WESTMINSTER lawmakers and others spent more than £200,000 drinking in parliamentary bars in 2021 - despite premises having been closed for around half the year, The National can reveal.

Freedom of Information requests revealed that more than £45,000 was spent in The Woolsack in the House of Lords last year, despite it only having been open for the final three months.

In the House of Commons, around £108,000 was spent on drinks across three bars: Pugin Room, Smoking Room, and Strangers Bar. The bars were open for 19 months out of a possible 36 - although the Pugin Room took just £16.65 in July.

This total is slightly down on the £133,672 the three bars took in 2020.

READ MORE: Andrew Tickell: The alcohol culture at Westminster goes deeper than Boris Johnson

Elsewhere in the Lords, the Peers’ Guest Room took more than £28,000 in 2021. It was open every month except February, March, and August, but only sold soft drinks in January and April. In each of those two months, the bar’s takings were under £1000.

The Lords Bar was open for seven months and took in more than £21,000.

The FOI requests only covered House of Commons and House of Lords bars, which account for six of the approximately 30 watering holes on the Westminster estate.

In total £203,910.71 was spent across those six premises in 2021. They were open for 38 of the 72 possible months, selling alcohol for 36.

Drinks purchased on the estate are significantly cheaper than elsewhere in central London. Parliament’s bars and catering facilities run at a loss, with taxpayers footing the bill.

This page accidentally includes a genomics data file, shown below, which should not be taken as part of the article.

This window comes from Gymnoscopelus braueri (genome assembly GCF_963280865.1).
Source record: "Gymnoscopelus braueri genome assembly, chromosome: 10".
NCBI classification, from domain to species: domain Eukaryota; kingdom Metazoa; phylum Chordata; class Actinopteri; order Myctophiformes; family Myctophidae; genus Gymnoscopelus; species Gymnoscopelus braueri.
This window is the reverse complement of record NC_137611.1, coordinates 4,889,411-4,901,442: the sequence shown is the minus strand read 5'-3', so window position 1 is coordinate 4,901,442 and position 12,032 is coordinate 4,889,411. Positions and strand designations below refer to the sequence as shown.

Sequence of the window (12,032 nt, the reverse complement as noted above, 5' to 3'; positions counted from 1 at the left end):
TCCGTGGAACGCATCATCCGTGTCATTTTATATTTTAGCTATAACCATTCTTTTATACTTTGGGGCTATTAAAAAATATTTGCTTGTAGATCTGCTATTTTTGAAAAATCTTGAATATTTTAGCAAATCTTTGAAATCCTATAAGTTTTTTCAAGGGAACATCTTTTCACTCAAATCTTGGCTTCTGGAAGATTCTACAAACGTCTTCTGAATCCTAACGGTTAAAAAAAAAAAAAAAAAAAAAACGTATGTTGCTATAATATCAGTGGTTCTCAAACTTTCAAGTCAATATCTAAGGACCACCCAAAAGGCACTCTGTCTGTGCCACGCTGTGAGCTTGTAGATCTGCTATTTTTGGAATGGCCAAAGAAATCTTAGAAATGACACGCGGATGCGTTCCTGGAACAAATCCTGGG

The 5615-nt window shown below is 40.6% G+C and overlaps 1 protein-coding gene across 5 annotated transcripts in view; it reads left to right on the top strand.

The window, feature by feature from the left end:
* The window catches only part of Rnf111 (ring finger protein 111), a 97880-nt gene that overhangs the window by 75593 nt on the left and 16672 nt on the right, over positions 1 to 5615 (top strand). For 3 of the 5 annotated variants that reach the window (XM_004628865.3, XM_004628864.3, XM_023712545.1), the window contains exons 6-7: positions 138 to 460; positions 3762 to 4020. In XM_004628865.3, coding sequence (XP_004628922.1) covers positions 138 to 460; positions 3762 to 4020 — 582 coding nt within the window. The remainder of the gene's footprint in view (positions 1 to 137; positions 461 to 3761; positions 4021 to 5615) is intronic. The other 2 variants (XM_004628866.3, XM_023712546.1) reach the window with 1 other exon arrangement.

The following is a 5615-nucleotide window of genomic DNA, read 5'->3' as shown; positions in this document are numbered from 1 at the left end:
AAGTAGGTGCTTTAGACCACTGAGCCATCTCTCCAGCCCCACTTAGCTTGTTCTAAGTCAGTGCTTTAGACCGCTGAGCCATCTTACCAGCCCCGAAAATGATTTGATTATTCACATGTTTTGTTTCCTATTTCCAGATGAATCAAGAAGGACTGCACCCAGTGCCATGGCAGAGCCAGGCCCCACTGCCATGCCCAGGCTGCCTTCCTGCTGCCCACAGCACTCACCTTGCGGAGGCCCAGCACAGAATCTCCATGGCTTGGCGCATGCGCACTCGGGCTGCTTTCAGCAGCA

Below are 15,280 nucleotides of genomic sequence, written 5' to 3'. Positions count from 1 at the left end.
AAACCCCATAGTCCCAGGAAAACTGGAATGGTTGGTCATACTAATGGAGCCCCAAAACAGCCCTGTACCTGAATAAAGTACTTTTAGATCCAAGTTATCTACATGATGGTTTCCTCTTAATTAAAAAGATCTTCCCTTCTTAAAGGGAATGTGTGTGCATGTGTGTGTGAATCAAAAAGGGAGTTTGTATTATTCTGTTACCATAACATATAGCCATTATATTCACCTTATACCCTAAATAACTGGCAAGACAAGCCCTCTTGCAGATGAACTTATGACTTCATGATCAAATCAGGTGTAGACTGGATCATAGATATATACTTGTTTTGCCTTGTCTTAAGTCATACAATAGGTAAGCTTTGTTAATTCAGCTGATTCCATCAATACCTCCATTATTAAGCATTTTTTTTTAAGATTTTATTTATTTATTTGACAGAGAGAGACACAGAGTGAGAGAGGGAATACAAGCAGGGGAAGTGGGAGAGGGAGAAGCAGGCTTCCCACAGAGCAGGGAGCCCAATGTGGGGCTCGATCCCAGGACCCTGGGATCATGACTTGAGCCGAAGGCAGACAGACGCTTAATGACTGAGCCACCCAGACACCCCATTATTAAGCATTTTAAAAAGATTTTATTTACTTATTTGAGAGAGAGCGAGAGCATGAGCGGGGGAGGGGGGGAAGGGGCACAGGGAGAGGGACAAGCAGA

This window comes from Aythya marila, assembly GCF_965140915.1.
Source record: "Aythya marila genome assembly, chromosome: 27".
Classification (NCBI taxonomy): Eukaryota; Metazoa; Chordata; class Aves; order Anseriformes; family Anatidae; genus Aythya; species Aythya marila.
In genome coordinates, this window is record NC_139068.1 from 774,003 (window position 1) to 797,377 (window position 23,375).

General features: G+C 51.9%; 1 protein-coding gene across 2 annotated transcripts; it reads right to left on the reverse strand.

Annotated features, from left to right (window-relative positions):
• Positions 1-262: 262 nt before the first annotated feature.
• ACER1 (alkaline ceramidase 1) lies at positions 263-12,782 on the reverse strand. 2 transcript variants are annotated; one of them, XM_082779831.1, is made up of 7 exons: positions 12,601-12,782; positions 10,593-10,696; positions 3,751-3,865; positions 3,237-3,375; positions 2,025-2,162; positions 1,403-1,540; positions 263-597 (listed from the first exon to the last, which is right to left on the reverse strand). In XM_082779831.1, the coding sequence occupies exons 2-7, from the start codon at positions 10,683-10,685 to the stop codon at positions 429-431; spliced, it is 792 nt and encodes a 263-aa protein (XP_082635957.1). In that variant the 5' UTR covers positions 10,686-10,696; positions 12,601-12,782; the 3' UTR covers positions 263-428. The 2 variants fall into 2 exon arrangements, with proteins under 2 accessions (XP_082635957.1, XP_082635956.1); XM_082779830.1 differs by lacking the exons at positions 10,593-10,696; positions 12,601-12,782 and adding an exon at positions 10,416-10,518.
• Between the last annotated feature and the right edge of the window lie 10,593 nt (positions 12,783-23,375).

Danielle Boxall, media campaign manager at the TaxPayers' Alliance, told The National: "Westminster’s many watering holes shouldn’t be propped up by the public purse.

"It is galling for people to know that their cash is still being used to subsidise the food and drink being enjoyed by politicians and their staff.

"Parliament's authorities must reform the system so that taxpayers are no longer facilitating what ought to be profitable outlets."

Heidi Allen, who sat as a Tory MP from 2015 to 2019, said in January that Westminster’s drinking culture was “like freshers’ week” at a university.

“The smell of alcohol in the voting lobbies could be quite strong sometimes,” she told an event organised by the Bright Blue think tank.

The National: Speaker Sir Lindsay Hoyle, making a statement ahead of an emergency debate relating to standards.

While in the running to take on the role he now holds as Speaker of the House of Commons, Lindsay Hoyle (above) said he thought Westminster had a problem with both drink and drugs.

“We should have health and wellbeing in place for drink and drug counselling, and real support for anybody who needs it,” he added.

An investigation by The Sunday Times in December 2021 found cocaine in 11 out of 12 Westminster toilets tested for the illegal substance.

The figures quoted above include all drinks, including soft, and VAT.